The Backstreets Of London
It seems I’ve spent at least half of my life trudging alone through the backstreets of London, lugging shopping or books through squalls of rain and bursts of blue sky so sudden they almost make you jump, and through it all they stand as an almost invisible backdrop, the marshalled houses of London, their mean front gardens, net curtains, little windows, row upon row of Victorian cottages, Edwardian terraces, mansion blocks, cream pillars, checkered steps, slate roofs, wrought iron, all taken for granted. Real Londoners hardly ever get in a car they are driving themselves, and this is their view from the pavement – a view that’s clearer now than it was a few years ago, when the city was choked with cars.
Why, of all the books that have been about London, is there not one about the part we see the most? Only Harry Mount’s enchanting ‘A Lust For Windowsills’ examines the phenomenon, from Thomas Cubitt’s terraced house factory to advice on how to date your ceiling roses. His other book, ‘How England Made The English’ is equally rich in detail about the oddity of simply walking about, from the hodge-podge styles you see everywhere, the result of wars and the byzantine complexities of land ownership, to the barely noticed petrichor* in the post-storm suburban lanes.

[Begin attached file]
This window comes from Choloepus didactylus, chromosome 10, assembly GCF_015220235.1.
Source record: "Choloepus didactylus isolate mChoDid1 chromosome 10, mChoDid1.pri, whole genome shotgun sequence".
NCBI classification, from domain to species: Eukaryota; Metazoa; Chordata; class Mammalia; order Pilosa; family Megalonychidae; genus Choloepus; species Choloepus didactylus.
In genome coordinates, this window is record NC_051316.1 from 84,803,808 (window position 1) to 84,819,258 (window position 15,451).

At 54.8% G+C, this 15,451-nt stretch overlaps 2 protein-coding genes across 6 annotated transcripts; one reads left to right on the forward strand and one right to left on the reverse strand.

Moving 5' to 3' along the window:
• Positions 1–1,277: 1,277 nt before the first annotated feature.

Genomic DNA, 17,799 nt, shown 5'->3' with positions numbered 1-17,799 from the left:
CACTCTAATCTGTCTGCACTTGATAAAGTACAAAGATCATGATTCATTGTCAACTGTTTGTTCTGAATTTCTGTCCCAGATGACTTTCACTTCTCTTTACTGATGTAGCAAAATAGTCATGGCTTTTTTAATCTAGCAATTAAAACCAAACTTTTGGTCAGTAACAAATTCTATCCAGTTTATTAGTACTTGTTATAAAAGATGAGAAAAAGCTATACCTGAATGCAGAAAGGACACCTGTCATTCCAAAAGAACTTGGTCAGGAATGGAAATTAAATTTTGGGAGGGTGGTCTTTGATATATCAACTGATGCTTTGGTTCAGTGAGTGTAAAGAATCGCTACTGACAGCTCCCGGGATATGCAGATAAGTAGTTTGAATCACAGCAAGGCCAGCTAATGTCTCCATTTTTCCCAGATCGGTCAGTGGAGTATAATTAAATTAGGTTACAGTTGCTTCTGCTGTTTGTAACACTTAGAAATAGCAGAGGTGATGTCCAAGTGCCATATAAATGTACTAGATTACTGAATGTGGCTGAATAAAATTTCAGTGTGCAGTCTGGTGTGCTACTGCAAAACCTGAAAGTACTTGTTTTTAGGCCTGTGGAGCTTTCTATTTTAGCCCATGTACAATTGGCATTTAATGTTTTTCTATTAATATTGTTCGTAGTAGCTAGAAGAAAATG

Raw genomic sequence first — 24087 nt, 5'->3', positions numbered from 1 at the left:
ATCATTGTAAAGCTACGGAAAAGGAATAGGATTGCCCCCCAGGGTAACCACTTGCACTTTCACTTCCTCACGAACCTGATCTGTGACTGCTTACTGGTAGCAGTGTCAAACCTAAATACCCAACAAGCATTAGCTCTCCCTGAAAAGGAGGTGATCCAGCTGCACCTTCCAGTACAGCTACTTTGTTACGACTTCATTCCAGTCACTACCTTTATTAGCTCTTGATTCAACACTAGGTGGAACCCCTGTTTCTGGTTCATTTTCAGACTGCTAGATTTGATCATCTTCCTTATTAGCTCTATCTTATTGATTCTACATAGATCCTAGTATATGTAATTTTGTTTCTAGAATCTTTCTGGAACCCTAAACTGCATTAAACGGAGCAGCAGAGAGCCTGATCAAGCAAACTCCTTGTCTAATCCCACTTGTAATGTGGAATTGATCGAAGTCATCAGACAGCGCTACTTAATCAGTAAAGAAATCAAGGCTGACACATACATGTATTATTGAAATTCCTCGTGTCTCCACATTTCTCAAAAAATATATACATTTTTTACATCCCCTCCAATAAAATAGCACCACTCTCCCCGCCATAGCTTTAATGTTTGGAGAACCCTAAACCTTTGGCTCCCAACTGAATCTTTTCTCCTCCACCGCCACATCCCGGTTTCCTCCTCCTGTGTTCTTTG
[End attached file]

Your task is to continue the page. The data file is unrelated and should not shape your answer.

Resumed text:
The most astonishing backstreets I’ve stepped into apart from some of those in London lie in the suburbs of Brussels, entire neighbourhoods built to a single elegant plan – but even these are not so different from the ones in Chiswick that stem from a single architect. Over-familiarity breeds invisibility, of course, and it is quite hard to even register what you’re seeing, which is why Mount’s books are so goo – but if you think of buying them, get hard copies for the illustrations, not downloads, and ignore the Amazon reader comments written by people who were expecting some kind of history lesson rather than freeform essays.
Meanwhile, I await a book on the subject by a photographer with a keener eye than mine.
*Go on, I know you’re dying to know. It’s the smell you get from wet leaves caused by rain which releases their oils.